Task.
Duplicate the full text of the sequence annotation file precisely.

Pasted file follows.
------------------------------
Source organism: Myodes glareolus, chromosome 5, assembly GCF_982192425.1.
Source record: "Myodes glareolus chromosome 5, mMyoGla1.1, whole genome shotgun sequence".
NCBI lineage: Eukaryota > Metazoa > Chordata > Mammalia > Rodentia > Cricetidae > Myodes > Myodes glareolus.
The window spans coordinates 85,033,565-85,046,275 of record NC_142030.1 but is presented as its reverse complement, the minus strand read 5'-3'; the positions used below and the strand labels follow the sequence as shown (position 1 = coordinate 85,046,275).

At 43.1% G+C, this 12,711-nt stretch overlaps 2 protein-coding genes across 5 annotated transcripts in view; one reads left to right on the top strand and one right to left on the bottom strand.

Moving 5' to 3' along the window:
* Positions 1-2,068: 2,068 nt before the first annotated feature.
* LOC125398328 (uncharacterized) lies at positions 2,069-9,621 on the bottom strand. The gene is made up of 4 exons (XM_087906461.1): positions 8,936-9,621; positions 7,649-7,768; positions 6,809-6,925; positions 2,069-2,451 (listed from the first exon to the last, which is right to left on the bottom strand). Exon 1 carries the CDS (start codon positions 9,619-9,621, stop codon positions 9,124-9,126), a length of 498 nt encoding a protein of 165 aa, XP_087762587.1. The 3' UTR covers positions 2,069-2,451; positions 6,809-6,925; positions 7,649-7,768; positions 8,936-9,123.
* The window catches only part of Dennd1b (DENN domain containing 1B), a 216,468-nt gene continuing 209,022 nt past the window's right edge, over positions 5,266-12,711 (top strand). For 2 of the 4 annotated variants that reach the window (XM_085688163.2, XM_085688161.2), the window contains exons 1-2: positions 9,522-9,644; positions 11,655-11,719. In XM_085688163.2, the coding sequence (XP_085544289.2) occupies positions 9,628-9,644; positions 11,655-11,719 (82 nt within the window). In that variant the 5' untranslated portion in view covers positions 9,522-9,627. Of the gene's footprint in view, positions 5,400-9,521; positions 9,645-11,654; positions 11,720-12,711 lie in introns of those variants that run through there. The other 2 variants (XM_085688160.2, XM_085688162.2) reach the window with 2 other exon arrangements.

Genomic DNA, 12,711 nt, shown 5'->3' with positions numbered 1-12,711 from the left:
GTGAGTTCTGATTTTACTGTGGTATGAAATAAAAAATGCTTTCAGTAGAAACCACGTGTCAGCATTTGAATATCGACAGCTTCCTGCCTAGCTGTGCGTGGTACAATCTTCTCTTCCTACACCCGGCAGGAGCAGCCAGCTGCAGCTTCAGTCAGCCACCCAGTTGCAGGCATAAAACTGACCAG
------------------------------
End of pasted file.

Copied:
Source organism: Myodes glareolus, chromosome 5, assembly GCF_982192425.1.
Source record: "Myodes glareolus chromosome 5, mMyoGla1.1, whole genome shotgun sequence".
NCBI lineage: Eukaryota > Metazoa > Chordata > Mammalia > Rodentia > Cricetidae > Myodes > Myodes glareolus.
The window spans coordinates 85,033,565-85,046,275 of record NC_142030.1 but is presented as its reverse complement, the minus strand read 5'-3'; the positions used below and the strand labels follow the sequence as shown (position 1 = coordinate 85,046,275).

At 43.1% G+C, this 12,711-nt stretch overlaps 2 protein-coding genes across 5 annotated transcripts in view; one reads left to right on the top strand and one right to left on the bottom strand.

Moving 5' to 3' along the window:
* Positions 1-2,068: 2,068 nt before the first annotated feature.
* LOC125398328 (uncharacterized) lies at positions 2,069-9,621 on the bottom strand. The gene is made up of 4 exons (XM_087906461.1): positions 8,936-9,621; positions 7,649-7,768; positions 6,809-6,925; positions 2,069-2,451 (listed from the first exon to the last, which is right to left on the bottom strand). Exon 1 carries the CDS (start codon positions 9,619-9,621, stop codon positions 9,124-9,126), a length of 498 nt encoding a protein of 165 aa, XP_087762587.1. The 3' UTR covers positions 2,069-2,451; positions 6,809-6,925; positions 7,649-7,768; positions 8,936-9,123.
* The window catches only part of Dennd1b (DENN domain containing 1B), a 216,468-nt gene continuing 209,022 nt past the window's right edge, over positions 5,266-12,711 (top strand). For 2 of the 4 annotated variants that reach the window (XM_085688163.2, XM_085688161.2), the window contains exons 1-2: positions 9,522-9,644; positions 11,655-11,719. In XM_085688163.2, the coding sequence (XP_085544289.2) occupies positions 9,628-9,644; positions 11,655-11,719 (82 nt within the window). In that variant the 5' untranslated portion in view covers positions 9,522-9,627. Of the gene's footprint in view, positions 5,400-9,521; positions 9,645-11,654; positions 11,720-12,711 lie in introns of those variants that run through there. The other 2 variants (XM_085688160.2, XM_085688162.2) reach the window with 2 other exon arrangements.

Genomic DNA, 12,711 nt, shown 5'->3' with positions numbered 1-12,711 from the left:
GTGAGTTCTGATTTTACTGTGGTATGAAATAAAAAATGCTTTCAGTAGAAACCACGTGTCAGCATTTGAATATCGACAGCTTCCTGCCTAGCTGTGCGTGGTACAATCTTCTCTTCCTACACCCGGCAGGAGCAGCCAGCTGCAGCTTCAGTCAGCCACCCAGTTGCAGGCATAAAACTGACCAG